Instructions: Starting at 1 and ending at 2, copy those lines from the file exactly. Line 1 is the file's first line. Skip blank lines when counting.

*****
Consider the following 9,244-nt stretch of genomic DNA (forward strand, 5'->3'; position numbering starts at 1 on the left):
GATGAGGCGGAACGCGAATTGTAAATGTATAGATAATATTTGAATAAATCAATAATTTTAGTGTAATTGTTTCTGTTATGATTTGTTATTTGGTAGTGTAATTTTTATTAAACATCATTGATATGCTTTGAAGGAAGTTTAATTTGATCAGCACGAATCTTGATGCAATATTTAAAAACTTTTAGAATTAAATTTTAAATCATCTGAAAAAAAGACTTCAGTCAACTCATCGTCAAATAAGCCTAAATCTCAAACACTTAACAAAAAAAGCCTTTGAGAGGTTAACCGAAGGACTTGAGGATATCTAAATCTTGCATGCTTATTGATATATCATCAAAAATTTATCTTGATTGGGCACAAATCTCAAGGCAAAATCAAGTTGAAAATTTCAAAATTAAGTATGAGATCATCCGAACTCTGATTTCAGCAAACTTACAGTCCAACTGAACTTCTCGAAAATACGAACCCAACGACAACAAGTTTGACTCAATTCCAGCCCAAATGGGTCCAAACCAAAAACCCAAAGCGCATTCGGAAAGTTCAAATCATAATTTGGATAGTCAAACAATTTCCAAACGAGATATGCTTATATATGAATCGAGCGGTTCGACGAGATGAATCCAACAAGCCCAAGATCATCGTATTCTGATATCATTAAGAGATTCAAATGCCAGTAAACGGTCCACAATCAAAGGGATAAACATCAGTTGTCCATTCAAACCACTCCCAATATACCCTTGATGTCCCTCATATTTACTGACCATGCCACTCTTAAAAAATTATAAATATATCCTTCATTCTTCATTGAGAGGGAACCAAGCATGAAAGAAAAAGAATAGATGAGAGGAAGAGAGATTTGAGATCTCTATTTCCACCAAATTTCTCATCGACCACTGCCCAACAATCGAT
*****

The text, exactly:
Consider the following 9,244-nt stretch of genomic DNA (forward strand, 5'->3'; position numbering starts at 1 on the left):
GATGAGGCGGAACGCGAATTGTAAATGTATAGATAATATTTGAATAAATCAATAATTTTAGTGTAATTGTTTCTGTTATGATTTGTTATTTGGTAGTGTAATTTTTATTAAACATCATTGATATGCTTTGAAGGAAGTTTAATTTGATCAGCACGAATCTTGATGCAATATTTAAAAACTTTTAGAATTAAATTTTAAATCATCTGAAAAAAAGACTTCAGTCAACTCATCGTCAAATAAGCCTAAATCTCAAACACTTAACAAAAAAAGCCTTTGAGAGGTTAACCGAAGGACTTGAGGATATCTAAATCTTGCATGCTTATTGATATATCATCAAAAATTTATCTTGATTGGGCACAAATCTCAAGGCAAAATCAAGTTGAAAATTTCAAAATTAAGTATGAGATCATCCGAACTCTGATTTCAGCAAACTTACAGTCCAACTGAACTTCTCGAAAATACGAACCCAACGACAACAAGTTTGACTCAATTCCAGCCCAAATGGGTCCAAACCAAAAACCCAAAGCGCATTCGGAAAGTTCAAATCATAATTTGGATAGTCAAACAATTTCCAAACGAGATATGCTTATATATGAATCGAGCGGTTCGACGAGATGAATCCAACAAGCCCAAGATCATCGTATTCTGATATCATTAAGAGATTCAAATGCCAGTAAACGGTCCACAATCAAAGGGATAAACATCAGTTGTCCATTCAAACCACTCCCAATATACCCTTGATGTCCCTCATATTTACTGACCATGCCACTCTTAAAAAATTATAAATATATCCTTCATTCTTCATTGAGAGGGAACCAAGCATGAAAGAAAAAGAATAGATGAGAGGAAGAGAGATTTGAGATCTCTATTTCCACCAAATTTCTCATCGACCACTGCCCAACAATCGAT